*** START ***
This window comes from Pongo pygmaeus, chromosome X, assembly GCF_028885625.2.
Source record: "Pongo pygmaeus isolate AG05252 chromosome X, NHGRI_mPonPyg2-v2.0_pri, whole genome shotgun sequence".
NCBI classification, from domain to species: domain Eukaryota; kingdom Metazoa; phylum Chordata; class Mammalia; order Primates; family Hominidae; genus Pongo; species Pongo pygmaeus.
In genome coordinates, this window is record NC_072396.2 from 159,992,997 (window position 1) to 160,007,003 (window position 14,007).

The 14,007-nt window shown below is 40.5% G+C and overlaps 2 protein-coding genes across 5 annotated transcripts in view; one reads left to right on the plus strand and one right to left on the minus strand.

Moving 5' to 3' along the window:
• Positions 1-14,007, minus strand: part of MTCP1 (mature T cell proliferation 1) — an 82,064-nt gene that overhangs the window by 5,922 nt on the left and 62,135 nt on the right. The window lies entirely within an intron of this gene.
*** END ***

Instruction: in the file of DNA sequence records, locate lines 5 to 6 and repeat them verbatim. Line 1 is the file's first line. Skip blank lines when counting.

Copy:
The 14,007-nt window shown below is 40.5% G+C and overlaps 2 protein-coding genes across 5 annotated transcripts in view; one reads left to right on the plus strand and one right to left on the minus strand.

Moving 5' to 3' along the window: